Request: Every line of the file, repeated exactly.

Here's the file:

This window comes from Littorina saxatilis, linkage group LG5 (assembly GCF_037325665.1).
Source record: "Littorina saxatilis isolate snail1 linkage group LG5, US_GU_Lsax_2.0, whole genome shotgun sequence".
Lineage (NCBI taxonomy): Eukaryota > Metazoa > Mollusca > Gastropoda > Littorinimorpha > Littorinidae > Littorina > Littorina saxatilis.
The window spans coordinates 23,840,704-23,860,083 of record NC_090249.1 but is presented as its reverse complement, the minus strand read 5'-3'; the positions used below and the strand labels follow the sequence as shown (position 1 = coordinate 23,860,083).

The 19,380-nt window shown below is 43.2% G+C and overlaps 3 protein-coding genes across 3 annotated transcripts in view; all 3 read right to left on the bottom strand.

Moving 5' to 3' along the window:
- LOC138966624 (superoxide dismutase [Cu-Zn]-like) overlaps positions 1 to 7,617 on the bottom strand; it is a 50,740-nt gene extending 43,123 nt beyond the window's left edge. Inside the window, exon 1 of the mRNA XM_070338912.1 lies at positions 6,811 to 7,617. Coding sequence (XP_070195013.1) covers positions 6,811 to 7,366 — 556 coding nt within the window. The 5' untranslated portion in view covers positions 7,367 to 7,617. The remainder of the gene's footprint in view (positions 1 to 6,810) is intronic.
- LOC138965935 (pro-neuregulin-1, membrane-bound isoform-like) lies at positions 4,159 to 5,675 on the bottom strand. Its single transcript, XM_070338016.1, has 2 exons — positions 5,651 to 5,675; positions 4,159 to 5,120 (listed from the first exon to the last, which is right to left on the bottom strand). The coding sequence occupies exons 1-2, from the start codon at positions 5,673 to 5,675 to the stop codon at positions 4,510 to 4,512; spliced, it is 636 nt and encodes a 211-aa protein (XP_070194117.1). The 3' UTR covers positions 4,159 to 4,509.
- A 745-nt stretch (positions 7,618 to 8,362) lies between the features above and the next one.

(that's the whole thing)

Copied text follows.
This window comes from Littorina saxatilis, linkage group LG5 (assembly GCF_037325665.1).
Source record: "Littorina saxatilis isolate snail1 linkage group LG5, US_GU_Lsax_2.0, whole genome shotgun sequence".
Lineage (NCBI taxonomy): Eukaryota > Metazoa > Mollusca > Gastropoda > Littorinimorpha > Littorinidae > Littorina > Littorina saxatilis.
The window spans coordinates 23,840,704-23,860,083 of record NC_090249.1 but is presented as its reverse complement, the minus strand read 5'-3'; the positions used below and the strand labels follow the sequence as shown (position 1 = coordinate 23,860,083).

The 19,380-nt window shown below is 43.2% G+C and overlaps 3 protein-coding genes across 3 annotated transcripts in view; all 3 read right to left on the bottom strand.

Moving 5' to 3' along the window:
- LOC138966624 (superoxide dismutase [Cu-Zn]-like) overlaps positions 1 to 7,617 on the bottom strand; it is a 50,740-nt gene extending 43,123 nt beyond the window's left edge. Inside the window, exon 1 of the mRNA XM_070338912.1 lies at positions 6,811 to 7,617. Coding sequence (XP_070195013.1) covers positions 6,811 to 7,366 — 556 coding nt within the window. The 5' untranslated portion in view covers positions 7,367 to 7,617. The remainder of the gene's footprint in view (positions 1 to 6,810) is intronic.
- LOC138965935 (pro-neuregulin-1, membrane-bound isoform-like) lies at positions 4,159 to 5,675 on the bottom strand. Its single transcript, XM_070338016.1, has 2 exons — positions 5,651 to 5,675; positions 4,159 to 5,120 (listed from the first exon to the last, which is right to left on the bottom strand). The coding sequence occupies exons 1-2, from the start codon at positions 5,673 to 5,675 to the stop codon at positions 4,510 to 4,512; spliced, it is 636 nt and encodes a 211-aa protein (XP_070194117.1). The 3' UTR covers positions 4,159 to 4,509.
- A 745-nt stretch (positions 7,618 to 8,362) lies between the features above and the next one.